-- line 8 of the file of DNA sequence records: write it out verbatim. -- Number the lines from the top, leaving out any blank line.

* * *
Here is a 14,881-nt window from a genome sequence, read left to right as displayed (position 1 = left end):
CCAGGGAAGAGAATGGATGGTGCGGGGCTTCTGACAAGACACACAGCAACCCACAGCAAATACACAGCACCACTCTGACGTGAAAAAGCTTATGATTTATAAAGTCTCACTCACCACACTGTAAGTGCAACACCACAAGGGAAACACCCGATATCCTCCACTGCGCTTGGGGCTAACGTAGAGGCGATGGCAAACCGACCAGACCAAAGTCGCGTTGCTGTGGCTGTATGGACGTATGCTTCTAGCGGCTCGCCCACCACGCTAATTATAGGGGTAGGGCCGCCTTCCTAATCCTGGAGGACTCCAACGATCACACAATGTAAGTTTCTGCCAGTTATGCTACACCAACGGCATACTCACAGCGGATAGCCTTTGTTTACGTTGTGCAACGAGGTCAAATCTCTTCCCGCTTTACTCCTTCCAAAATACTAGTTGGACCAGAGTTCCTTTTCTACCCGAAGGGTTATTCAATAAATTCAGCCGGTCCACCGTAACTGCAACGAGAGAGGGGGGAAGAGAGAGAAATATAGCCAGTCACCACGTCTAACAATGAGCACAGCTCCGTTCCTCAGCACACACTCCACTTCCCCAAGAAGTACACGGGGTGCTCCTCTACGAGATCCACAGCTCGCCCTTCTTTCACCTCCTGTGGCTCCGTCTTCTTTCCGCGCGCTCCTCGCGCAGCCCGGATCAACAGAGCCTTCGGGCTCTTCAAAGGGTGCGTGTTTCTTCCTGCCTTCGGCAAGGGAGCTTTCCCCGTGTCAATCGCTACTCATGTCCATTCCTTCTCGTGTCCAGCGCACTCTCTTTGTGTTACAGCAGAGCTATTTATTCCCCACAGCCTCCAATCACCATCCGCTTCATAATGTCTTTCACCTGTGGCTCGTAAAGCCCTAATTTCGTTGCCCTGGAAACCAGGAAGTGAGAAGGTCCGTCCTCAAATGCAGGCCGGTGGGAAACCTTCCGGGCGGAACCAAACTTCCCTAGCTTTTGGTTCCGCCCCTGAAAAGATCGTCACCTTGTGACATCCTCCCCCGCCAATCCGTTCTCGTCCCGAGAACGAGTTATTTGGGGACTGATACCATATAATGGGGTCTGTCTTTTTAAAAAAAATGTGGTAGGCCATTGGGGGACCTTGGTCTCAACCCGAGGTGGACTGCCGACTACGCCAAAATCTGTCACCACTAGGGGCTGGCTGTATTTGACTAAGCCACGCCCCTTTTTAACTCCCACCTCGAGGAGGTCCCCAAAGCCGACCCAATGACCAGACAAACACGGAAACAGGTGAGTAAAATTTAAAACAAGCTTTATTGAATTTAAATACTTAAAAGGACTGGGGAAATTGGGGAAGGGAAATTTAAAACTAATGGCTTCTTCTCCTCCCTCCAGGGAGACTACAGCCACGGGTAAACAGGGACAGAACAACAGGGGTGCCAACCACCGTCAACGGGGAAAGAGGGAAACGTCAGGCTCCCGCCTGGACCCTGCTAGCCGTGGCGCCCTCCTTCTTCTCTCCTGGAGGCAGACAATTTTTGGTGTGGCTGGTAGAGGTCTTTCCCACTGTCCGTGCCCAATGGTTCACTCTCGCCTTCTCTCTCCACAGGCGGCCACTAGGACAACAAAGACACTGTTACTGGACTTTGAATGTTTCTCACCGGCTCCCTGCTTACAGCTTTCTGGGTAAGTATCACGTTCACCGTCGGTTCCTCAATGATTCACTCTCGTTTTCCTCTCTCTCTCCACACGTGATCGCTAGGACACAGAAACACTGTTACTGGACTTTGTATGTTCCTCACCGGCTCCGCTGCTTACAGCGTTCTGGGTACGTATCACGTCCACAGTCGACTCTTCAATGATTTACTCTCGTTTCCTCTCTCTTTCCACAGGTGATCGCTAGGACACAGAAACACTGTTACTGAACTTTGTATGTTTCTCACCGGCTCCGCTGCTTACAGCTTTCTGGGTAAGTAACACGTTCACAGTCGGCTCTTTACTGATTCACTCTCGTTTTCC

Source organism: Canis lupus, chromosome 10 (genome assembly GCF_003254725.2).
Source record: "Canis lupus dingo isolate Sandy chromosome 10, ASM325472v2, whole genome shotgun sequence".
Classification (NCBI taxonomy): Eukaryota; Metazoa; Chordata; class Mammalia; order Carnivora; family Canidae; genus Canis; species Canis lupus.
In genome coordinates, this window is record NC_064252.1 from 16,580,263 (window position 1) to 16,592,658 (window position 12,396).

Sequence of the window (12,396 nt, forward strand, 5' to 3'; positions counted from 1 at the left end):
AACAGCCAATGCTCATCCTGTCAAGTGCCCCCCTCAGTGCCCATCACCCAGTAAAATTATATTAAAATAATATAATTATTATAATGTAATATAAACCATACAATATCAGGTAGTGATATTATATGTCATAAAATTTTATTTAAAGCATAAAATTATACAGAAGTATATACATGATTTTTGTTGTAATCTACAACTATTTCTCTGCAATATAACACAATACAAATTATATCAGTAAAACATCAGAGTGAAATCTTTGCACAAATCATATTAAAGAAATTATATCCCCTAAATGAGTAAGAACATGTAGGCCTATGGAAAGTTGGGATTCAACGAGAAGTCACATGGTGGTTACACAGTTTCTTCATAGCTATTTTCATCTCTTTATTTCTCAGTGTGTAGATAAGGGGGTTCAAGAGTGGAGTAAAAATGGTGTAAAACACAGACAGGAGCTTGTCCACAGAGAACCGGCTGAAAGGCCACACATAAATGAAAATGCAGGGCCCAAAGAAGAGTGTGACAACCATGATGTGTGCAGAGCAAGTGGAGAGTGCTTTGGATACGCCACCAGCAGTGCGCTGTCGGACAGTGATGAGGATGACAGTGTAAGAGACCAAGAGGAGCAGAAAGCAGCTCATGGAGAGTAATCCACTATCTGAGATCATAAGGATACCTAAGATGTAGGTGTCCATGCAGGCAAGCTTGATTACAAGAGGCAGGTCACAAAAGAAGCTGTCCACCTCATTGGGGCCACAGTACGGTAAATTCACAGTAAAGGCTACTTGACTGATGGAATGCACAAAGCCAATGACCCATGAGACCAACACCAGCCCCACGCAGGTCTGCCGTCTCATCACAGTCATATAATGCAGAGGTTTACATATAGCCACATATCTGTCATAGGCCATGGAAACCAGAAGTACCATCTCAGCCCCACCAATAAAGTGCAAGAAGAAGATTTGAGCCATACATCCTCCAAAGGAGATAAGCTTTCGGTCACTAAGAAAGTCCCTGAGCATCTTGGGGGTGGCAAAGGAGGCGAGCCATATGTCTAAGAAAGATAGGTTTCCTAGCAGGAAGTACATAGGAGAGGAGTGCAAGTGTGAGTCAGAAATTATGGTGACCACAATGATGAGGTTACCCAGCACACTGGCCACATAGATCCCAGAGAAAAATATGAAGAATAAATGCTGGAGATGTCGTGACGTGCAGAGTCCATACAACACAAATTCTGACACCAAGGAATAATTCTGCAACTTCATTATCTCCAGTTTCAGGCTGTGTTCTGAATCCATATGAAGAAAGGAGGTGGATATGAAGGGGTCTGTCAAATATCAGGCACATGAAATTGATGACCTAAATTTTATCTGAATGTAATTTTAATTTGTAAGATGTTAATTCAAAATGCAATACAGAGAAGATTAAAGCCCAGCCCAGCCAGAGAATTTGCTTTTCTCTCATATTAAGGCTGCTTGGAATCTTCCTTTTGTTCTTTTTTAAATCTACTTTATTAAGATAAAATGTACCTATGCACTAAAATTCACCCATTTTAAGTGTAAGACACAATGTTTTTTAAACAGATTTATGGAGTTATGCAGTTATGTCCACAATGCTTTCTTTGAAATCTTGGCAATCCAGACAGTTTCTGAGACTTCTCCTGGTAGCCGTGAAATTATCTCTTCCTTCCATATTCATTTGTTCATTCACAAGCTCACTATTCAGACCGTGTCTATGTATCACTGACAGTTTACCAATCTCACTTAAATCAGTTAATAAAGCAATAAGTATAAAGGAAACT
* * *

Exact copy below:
AACAGCCAATGCTCATCCTGTCAAGTGCCCCCCTCAGTGCCCATCACCCAGTAAAATTATATTAAAATAATATAATTATTATAATGTAATATAAACCATACAATATCAGGTAGTGATATTATATGTCATAAAATTTTATTTAAAGCATAAAATTATACAGAAGTATATACATGATTTTTGTTGTAATCTACAACTATTTCTCTGCAATATAACACAATACAAATTATATCAGTAAAACATCAGAGTGAAATCTTTGCACAAATCATATTAAAGAAATTATATCCCCTAAATGAGTAAGAACATGTAGGCCTATGGAAAGTTGGGATTCAACGAGAAGTCACATGGTGGTTACACAGTTTCTTCATAGCTATTTTCATCTCTTTATTTCTCAGTGTGTAGATAAGGGGGTTCAAGAGTGGAGTAAAAATGGTGTAAAACACAGACAGGAGCTTGTCCACAGAGAACCGGCTGAAAGGCCACACATAAATGAAAATGCAGGGCCCAAAGAAGAGTGTGACAACCATGATGTGTGCAGAGCAAGTGGAGAGTGCTTTGGATACGCCACCAGCAGTGCGCTGTCGGACAGTGATGAGGATGACAGTGTAAGAGACCAAGAGGAGCAGAAAGCAGCTCATGGAGAGTAATCCACTATCTGAGATCATAAGGATACCTAAGATGTAGGTGTCCATGCAGGCAAGCTTGATTACAAGAGGCAGGTCACAAAAGAAGCTGTCCACCTCATTGGGGCCACAGTACGGTAAATTCACAGTAAAGGCTACTTGACTGATGGAATGCACAAAGCCAATGACCCATGAGACCAACACCAGCCCCACGCAGGTCTGCCGTCTCATCACAGTCATATAATGCAGAGGTTTACATATAGCCACATATCTGTCATAGGCCATGGAAACCAGAAGTACCATCTCAGCCCCACCAATAAAGTGCAAGAAGAAGATTTGAGCCATACATCCTCCAAAGGAGATAAGCTTTCGGTCACTAAGAAAGTCCCTGAGCATCTTGGGGGTGGCAAAGGAGGCGAGCCATATGTCTAAGAAAGATAGGTTTCCTAGCAGGAAGTACATAGGAGAGGAGTGCAAGTGTGAGTCAGAAATTATGGTGACCACAATGATGAGGTTACCCAGCACACTGGCCACATAGATCCCAGAGAAAAATATGAAGAATAAATGCTGGAGATGTCGTGACGTGCAGAGTCCATACAACACAAATTCTGACACCAAGGAATAATTCTGCAACTTCATTATCTCCAGTTTCAGGCTGTGTTCTGAATCCATATGAAGAAAGGAGGTGGATATGAAGGGGTCTGTCAAATATCAGGCACATGAAATTGATGACCTAAATTTTATCTGAATGTAATTTTAATTTGTAAGATGTTAATTCAAAATGCAATACAGAGAAGATTAAAGCCCAGCCCAGCCAGAGAATTTGCTTTTCTCTCATATTAAGGCTGCTTGGAATCTTCCTTTTGTTCTTTTTTAAATCTACTTTATTAAGATAAAATGTACCTATGCACTAAAATTCACCCATTTTAAGTGTAAGACACAATGTTTTTTAAACAGATTTATGGAGTTATGCAGTTATGTCCACAATGCTTTCTTTGAAATCTTGGCAATCCAGACAGTTTCTGAGACTTCTCCTGGTAGCCGTGAAATTATCTCTTCCTTCCATATTCATTTGTTCATTCACAAGCTCACTATTCAGACCGTGTCTATGTATCACTGACAGTTTACCAATCTCACTTAAATCAGTTAATAAAGCAATAAGTATAAAGGAAACT